Obsolete computers tend to provide a wealth of interesting and useful pieces. For example, every computer has a power supply. Most are of a surprisingly high quality. They supply a number of set voltages, usually with the ability to supply a surprisingly high amount of current. They use standardized connectors which can also be scavenged from old computers.

Mine is rated for 28 amps at 3.3 volts, 40 amps at 5 volts, and 30 amps at twelve volts. In comparison, the typical power supply used to charge a cell phone is rated to supply only 1 amp at 5 volts.

Many electronic circuits do not require heaps of current. But that is the beauty of the thing. A circuit will only pull as much current as it needs, and it is convenient to have the excess current available when it is needed. Like when trying to power ridiculously large stepper motors... but that is hopefully the subject of a future post. For now we focus on the power supply.

A computer power supply can be much more cumbersome than is desired for use on an electronics bench. By my count, there are typically somewhere around 50 individual wires sprouting out of the side. More modern versions (ATX) don't even have a power button. They will not turn on unless connected to a computer's motherboard. Conveniently, these limitations and inconveniences can be overcome.

Lets start with turning it on.
There is a 20 pin or 24 pin connector on the power supply. This is how it connects to the motherboard on a computer. One of the wires going to this connector is green. If you connect this wire to ground, the power supply turns on. When you disconnect it, it turns off.

With this knowledge, a switch can be added to turn the power supply on or off. Or, the green wire can be soldered to ground, and the power supply will turn on whenever it is plugged in.

Next, let's get rid of most of those unnecessary wires.
For my purposes, I only left a few of the 4-pin connectors in place. This gives me access to 12 volt (yellow) and 5 volt (red) power. I also left one of the 6 pin connectors in case I needed 3.3 volt (orange) power. With the power supply unplugged, I opened up the case and removed the main circuit board. I then cut off or un-soldered the unneeded wires.

In the picture below, you can see several of the ground wires (black) cut off almost flush with the circuit board. (Above the leftmost corner of the fan, next to the mounting screw.)

An important detail is that there are three feedback wires on the 20 or 24 pin connector. These are smaller diameter wires that connect to the same pins as three of the standard diameter ones. There is one for each of the three main voltages. These must remain connected to their respective supply voltage for the power supply to continue to function. You can see below where I shortened these wires so they would fit inside the case and soldered them to the appropriate supply wires. You can also see some red and orange wires that could not be cut close to the circuit board. These were left longer and the cut ends were insulated with heat-shrink.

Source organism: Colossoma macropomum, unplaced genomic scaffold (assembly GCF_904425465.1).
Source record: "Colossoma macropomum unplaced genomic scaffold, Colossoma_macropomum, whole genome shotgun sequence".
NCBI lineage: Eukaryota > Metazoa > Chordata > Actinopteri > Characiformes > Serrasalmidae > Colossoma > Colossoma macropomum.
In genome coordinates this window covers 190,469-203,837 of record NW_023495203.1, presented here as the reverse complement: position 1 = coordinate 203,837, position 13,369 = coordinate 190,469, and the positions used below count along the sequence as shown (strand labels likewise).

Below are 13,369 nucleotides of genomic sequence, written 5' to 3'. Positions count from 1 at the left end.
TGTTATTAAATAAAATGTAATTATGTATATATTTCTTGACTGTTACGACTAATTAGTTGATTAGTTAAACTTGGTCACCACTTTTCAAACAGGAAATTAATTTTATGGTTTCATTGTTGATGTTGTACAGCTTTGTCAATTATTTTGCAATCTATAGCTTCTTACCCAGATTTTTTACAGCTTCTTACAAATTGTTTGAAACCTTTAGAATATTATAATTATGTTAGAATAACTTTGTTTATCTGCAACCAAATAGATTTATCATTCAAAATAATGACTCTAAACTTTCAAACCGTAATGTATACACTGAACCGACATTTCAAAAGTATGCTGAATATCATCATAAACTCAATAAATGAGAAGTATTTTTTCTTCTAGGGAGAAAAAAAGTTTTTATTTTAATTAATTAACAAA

The last step I performed was to add some additional connectors.
When prototyping, it is often convenient to be able to supply power to the bare end of a wire. I had the following set of connectors that I rescued from some broken speakers. When you push on the lever, you can insert the end of a wire. When you release, it is held tight. A standard 4-pin female connector was added so that it could easily be plugged in to the power supply. Below are top and bottom views.

I then attached the connectors to the top of the power supply with some double-sided foam tape.

You might note the comment written in Sharpie on the top of the power supply. When using old computer power supplies there are two weak points. One of them is the cooling fan or fans. The fans ran whenever the computer was on, and as a consequence they can be dusty, worn, and noisy. If the fan fails, there is the danger of overheating the power supply. To prevent this, I placed a drop of fresh oil on the fan bearings when I had everything disassembled. This should help preserve them and allow them to continue to cool the power supply. 

The second weak point in some power supplies are the electrolytic capacitors. Due to poor manufacturing, there are many capacitors that fail before they should. Before going through all this trouble, a check should be made that the top of the capacitors in the power supply are not bulged, domed, or leaking. The top should be perfectly flat. 

There are many other how-to articles on the web that discuss re-purposing a computer power supply. The power supply can be modified in a number of ways, depending on your needs.  This is one good example. The author gives a brilliant tip on modifying the fans to run on lower voltages to reduce noise. This is a great idea if you don't plan on using too much current and dislike listening to the whir of a loud fan.